Litecoin users on Binance fell victim to a large scale dust attack earlier this week, alarming the crypto community about this new type of malicious attack. While they’re not nearly as dangerous as phishing, knowing what dust attacks are can help people protect themselves and their crypto assets from danger.
Crypto exchanges see dust attacks rise
The crypto industry has never been a stranger to malicious attacks. Hacks, thefts, phishing, cryptojacking, ransomware, etc. are all types of malicious attacks crypto users have already become accustomed to. However, as the industry matures, new, more advanced types of attacks begin to pop up.
That is the case with dust or dusting attacks. These types of attacks are a relatively new kind of malicious activity that aims to deanonymize the privacy of cryptocurrency users. According to Binance Academy, attackers send tiny amounts of tokens, or dust, to dozens, or even hundreds of users. These amounts are usually so small that end users usually don’t notice them.
Scammers “dust” a large number of crypto addresses, which they later analyze them in order to determine which ones belong to the same wallet. The ultimate goal of this analysis is to link the dusted addresses to their owners and then use that information to extort them.
How to protect yourself from dusting attacks
The attackers that dust large numbers of crypto addresses hope that the tiny amounts, usually not larger than a few satoshis, or 0.000000001 BTC, get mixed together with an unspent transaction output. If that happens, the dust can then be spent as an input in a new transaction, which can be tracked.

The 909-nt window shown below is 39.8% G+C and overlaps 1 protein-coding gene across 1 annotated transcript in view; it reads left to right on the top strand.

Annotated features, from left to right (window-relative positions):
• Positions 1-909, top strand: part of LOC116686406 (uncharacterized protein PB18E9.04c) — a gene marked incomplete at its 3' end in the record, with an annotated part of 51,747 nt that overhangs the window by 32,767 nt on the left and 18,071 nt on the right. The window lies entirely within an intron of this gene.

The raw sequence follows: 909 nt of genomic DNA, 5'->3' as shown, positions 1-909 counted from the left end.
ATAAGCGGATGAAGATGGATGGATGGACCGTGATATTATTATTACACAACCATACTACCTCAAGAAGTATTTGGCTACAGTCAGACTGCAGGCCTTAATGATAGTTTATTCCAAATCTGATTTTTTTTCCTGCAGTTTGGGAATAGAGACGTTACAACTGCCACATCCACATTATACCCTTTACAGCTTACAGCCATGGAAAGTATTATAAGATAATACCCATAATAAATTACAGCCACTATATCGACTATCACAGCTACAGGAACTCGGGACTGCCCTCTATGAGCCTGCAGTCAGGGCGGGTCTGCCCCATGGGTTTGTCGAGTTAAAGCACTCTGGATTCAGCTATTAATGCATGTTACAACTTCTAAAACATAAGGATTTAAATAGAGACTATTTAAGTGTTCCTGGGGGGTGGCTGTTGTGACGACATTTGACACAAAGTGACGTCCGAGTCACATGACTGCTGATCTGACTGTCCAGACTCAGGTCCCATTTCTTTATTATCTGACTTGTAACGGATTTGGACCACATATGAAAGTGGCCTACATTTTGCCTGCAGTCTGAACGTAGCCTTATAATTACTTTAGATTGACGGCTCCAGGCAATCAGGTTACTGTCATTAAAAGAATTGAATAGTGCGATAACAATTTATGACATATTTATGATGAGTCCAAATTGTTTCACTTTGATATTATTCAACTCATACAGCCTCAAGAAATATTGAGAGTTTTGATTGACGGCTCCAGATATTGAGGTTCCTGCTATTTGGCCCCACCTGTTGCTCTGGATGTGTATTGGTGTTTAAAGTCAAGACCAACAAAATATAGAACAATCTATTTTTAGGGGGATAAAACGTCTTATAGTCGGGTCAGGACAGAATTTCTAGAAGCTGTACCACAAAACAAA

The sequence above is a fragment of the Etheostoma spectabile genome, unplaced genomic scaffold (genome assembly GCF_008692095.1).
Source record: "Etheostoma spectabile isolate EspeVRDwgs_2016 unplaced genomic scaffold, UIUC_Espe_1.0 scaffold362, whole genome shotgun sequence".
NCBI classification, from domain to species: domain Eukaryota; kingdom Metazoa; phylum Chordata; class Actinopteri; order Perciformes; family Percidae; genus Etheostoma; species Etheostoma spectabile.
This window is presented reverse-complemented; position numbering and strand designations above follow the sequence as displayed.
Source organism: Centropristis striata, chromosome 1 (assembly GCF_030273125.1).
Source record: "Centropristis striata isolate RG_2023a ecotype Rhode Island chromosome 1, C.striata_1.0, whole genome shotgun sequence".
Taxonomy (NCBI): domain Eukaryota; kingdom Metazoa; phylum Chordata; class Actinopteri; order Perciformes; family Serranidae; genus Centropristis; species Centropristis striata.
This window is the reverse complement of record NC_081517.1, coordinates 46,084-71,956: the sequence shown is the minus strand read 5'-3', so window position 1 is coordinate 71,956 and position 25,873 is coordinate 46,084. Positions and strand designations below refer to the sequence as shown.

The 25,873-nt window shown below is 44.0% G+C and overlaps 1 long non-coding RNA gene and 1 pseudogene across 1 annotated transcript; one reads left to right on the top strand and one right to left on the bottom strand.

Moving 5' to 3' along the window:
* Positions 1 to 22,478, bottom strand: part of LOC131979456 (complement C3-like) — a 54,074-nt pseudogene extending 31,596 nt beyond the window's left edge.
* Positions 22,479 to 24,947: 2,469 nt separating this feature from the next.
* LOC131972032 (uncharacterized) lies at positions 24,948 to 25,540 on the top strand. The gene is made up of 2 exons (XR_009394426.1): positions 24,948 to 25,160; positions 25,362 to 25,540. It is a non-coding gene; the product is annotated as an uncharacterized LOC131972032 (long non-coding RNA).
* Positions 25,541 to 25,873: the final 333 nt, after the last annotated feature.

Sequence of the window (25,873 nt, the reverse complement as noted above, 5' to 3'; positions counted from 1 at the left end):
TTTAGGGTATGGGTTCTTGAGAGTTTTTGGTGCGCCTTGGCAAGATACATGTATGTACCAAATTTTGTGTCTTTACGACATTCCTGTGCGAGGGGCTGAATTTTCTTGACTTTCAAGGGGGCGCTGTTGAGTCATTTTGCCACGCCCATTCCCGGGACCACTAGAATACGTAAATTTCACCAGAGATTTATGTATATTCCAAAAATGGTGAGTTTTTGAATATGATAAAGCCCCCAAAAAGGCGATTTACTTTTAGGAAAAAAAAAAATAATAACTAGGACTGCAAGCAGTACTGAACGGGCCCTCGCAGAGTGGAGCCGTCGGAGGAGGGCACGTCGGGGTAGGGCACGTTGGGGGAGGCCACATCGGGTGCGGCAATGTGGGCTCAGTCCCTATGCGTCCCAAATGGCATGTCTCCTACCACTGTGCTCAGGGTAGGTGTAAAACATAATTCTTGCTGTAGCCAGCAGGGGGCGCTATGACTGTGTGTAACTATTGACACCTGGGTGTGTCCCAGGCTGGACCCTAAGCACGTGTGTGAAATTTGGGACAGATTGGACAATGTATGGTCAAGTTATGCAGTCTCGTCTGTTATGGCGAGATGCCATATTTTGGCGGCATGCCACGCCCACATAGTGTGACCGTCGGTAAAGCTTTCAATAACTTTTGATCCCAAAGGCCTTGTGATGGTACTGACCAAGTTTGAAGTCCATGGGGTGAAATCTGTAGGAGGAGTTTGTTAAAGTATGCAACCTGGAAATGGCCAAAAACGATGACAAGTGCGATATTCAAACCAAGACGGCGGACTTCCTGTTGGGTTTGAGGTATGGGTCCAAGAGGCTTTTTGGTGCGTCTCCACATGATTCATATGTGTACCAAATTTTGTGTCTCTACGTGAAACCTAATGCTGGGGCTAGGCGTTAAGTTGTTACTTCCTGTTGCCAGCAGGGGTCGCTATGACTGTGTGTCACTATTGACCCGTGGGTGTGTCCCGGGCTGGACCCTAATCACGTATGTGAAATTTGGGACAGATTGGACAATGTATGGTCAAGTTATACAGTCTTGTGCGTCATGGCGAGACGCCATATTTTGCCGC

While dusting attacks shouldn’t be shrugged off, they aren’t that big of a danger. If a user doesn’t move the small amount of dust he receives, then the whole attack is useless. Nonetheless, users keeping their funds in hot storage should take steps to protect themselves from dusting, as the relatively innocuous attack could potentially do a lot of damage if unnoticed.
Ilir Gashi, a community manager at the Litecoin Foundation, suggested using different addresses each time a user transacts on the blockchain. This, he said, will confuse blockchain surveillance and make tracking your transactions “very difficult.”
Apart from that, users could also implement other privacy-enhancing techniques. In a Medium post, Gashi suggested methods such as shuffling coins, using Tor or any other VPN to re-route their IP addresses, and even completely avoiding reusing addresses.
For Litecoin users, he recommended using applications such as Lightning Network or CoinJoin on top of the Litecoin blockchain. They would be able to provide better privacy than transactions that are purely on-chain.
Any coins kept in hot storage are at risk from dusting, as only users that hold their funds in offline wallets can be sure that they’re completely dust-free. Users that believe they have been dusted could convert all of the coins in the affected address to another cryptocurrency by using a service such as Ellipal or Changelly.
Disclaimer: Our writers’ opinions are solely their own and do not reflect the opinion of CryptoSlate. None of the information you read on CryptoSlate should be taken as investment advice, nor does CryptoSlate endorse any project that may be mentioned or linked to in this article. Buying and trading cryptocurrencies should be considered a high-risk activity. Please do your own due diligence before taking any action related to content within this article. Finally, CryptoSlate takes no responsibility should you lose money trading cryptocurrencies.
Like what you read? Give us one like or share it to your friends